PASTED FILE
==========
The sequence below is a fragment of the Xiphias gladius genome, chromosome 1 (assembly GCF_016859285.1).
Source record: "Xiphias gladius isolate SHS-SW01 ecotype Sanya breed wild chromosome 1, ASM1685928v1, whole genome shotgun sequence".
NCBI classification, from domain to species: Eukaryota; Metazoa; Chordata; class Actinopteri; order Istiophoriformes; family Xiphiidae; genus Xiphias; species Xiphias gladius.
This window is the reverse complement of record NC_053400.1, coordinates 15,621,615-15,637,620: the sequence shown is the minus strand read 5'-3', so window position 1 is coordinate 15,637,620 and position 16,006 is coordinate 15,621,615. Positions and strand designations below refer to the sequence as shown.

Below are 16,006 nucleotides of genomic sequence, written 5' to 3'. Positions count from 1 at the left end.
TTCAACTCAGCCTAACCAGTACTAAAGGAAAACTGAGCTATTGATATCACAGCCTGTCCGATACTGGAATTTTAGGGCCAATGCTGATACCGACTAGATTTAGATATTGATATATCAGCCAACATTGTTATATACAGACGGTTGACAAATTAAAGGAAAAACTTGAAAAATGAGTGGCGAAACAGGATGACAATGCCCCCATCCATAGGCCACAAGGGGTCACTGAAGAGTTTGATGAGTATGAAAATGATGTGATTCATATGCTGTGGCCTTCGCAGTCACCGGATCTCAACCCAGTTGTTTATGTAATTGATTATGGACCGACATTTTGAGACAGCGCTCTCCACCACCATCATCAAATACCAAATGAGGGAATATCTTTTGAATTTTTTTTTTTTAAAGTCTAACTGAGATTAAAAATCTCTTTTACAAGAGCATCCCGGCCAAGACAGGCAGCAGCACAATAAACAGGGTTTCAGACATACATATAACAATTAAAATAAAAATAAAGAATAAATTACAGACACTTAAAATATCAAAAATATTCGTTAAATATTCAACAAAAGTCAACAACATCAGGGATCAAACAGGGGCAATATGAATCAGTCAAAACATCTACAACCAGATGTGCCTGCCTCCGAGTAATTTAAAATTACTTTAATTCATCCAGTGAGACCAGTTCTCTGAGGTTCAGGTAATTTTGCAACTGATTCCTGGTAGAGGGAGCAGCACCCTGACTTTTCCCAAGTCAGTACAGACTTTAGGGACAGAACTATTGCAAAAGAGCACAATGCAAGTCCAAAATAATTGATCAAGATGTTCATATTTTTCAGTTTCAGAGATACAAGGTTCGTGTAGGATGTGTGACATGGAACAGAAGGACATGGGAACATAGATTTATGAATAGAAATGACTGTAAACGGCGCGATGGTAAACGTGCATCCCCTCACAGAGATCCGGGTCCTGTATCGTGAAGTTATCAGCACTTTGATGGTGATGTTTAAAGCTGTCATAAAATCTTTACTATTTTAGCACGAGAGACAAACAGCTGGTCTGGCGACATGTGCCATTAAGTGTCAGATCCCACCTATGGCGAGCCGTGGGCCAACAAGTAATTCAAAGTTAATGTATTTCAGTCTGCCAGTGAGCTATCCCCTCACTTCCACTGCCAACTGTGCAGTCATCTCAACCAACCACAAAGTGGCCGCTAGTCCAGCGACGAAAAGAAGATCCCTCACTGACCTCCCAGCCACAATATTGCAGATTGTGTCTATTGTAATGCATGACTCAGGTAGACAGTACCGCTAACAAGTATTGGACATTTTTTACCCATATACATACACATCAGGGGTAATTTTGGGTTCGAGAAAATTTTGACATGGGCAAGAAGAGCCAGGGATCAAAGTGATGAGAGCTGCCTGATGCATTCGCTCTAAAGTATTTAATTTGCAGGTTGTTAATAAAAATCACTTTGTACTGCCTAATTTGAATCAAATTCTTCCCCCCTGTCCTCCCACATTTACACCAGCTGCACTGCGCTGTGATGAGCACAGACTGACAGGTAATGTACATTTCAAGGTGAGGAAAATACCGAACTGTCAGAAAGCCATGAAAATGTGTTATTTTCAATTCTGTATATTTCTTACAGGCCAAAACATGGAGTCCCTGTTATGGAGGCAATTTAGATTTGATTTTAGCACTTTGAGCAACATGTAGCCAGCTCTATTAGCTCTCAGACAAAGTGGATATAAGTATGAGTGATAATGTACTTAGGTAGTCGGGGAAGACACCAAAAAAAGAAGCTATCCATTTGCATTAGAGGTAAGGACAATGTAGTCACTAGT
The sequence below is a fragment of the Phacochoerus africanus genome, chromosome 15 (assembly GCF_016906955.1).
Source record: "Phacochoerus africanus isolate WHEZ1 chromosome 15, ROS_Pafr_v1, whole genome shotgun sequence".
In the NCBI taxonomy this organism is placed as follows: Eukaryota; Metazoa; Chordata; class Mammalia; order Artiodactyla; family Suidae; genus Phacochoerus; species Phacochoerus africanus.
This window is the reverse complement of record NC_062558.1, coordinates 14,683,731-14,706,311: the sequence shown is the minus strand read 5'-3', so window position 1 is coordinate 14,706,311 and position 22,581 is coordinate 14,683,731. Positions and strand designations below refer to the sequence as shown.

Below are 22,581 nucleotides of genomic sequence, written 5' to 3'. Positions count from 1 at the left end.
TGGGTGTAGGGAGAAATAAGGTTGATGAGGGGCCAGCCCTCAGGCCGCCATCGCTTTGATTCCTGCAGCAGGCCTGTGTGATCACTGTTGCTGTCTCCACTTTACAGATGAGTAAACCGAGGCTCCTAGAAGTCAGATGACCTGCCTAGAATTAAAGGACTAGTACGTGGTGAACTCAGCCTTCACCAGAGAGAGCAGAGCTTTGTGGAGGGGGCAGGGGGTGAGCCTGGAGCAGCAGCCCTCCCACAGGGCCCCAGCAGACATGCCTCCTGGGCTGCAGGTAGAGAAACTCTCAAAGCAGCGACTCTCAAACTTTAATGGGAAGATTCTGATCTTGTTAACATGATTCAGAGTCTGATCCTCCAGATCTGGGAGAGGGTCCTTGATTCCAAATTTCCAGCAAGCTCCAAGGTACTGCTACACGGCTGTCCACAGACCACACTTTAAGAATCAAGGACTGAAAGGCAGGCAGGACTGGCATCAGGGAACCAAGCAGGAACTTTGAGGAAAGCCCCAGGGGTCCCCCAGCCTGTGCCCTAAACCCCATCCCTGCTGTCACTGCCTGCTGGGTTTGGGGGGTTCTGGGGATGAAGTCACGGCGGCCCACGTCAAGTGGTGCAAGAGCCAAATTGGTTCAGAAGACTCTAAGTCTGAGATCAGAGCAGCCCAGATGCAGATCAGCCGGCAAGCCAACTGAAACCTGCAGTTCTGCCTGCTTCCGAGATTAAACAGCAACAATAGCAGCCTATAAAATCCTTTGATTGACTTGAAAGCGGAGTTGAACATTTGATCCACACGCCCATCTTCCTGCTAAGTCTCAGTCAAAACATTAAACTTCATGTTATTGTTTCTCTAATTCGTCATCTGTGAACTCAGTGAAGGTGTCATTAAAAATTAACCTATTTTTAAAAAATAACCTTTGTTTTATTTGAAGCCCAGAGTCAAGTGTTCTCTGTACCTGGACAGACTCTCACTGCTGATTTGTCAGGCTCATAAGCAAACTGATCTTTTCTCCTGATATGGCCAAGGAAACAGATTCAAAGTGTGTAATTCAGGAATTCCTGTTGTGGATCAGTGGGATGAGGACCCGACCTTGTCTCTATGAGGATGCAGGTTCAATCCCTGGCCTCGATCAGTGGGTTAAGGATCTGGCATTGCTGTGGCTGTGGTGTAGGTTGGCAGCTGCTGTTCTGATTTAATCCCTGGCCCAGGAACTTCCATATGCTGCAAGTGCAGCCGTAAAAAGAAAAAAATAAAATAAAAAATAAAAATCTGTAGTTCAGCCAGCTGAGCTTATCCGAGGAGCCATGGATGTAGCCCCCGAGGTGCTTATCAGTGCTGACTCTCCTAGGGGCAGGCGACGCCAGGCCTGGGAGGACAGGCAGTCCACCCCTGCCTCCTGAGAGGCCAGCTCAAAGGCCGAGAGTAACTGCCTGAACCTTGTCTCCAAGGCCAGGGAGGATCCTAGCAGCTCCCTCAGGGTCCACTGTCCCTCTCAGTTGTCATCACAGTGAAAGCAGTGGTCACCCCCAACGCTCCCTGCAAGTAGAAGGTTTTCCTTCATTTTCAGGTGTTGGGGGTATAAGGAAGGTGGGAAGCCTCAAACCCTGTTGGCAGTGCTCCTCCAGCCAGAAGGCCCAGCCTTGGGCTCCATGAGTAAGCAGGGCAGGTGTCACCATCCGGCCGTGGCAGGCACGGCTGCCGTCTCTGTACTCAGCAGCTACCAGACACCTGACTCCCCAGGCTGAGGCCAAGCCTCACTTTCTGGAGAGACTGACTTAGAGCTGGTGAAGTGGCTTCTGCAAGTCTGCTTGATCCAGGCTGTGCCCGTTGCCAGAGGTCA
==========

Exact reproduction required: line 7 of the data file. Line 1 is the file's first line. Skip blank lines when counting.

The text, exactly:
The sequence below is a fragment of the Phacochoerus africanus genome, chromosome 15 (assembly GCF_016906955.1).